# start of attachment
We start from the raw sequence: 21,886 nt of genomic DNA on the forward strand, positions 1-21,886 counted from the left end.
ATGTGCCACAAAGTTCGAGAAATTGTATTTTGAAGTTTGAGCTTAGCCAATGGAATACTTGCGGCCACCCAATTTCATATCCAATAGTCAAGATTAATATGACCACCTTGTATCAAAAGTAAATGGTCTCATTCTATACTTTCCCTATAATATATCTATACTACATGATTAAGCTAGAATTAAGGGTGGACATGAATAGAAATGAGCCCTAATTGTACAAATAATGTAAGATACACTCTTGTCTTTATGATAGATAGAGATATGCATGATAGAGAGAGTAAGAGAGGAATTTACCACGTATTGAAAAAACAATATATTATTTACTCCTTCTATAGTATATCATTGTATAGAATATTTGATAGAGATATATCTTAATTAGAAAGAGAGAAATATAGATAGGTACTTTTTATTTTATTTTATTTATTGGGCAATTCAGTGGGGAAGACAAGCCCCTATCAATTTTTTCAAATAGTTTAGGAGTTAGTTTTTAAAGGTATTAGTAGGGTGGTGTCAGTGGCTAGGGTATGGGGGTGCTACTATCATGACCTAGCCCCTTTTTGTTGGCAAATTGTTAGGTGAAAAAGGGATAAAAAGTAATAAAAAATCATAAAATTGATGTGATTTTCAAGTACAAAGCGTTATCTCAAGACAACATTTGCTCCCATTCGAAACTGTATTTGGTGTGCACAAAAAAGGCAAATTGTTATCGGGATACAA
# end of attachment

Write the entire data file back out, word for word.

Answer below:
We start from the raw sequence: 21,886 nt of genomic DNA on the forward strand, positions 1-21,886 counted from the left end.
ATGTGCCACAAAGTTCGAGAAATTGTATTTTGAAGTTTGAGCTTAGCCAATGGAATACTTGCGGCCACCCAATTTCATATCCAATAGTCAAGATTAATATGACCACCTTGTATCAAAAGTAAATGGTCTCATTCTATACTTTCCCTATAATATATCTATACTACATGATTAAGCTAGAATTAAGGGTGGACATGAATAGAAATGAGCCCTAATTGTACAAATAATGTAAGATACACTCTTGTCTTTATGATAGATAGAGATATGCATGATAGAGAGAGTAAGAGAGGAATTTACCACGTATTGAAAAAACAATATATTATTTACTCCTTCTATAGTATATCATTGTATAGAATATTTGATAGAGATATATCTTAATTAGAAAGAGAGAAATATAGATAGGTACTTTTTATTTTATTTTATTTATTGGGCAATTCAGTGGGGAAGACAAGCCCCTATCAATTTTTTCAAATAGTTTAGGAGTTAGTTTTTAAAGGTATTAGTAGGGTGGTGTCAGTGGCTAGGGTATGGGGGTGCTACTATCATGACCTAGCCCCTTTTTGTTGGCAAATTGTTAGGTGAAAAAGGGATAAAAAGTAATAAAAAATCATAAAATTGATGTGATTTTCAAGTACAAAGCGTTATCTCAAGACAACATTTGCTCCCATTCGAAACTGTATTTGGTGTGCACAAAAAAGGCAAATTGTTATCGGGATACAA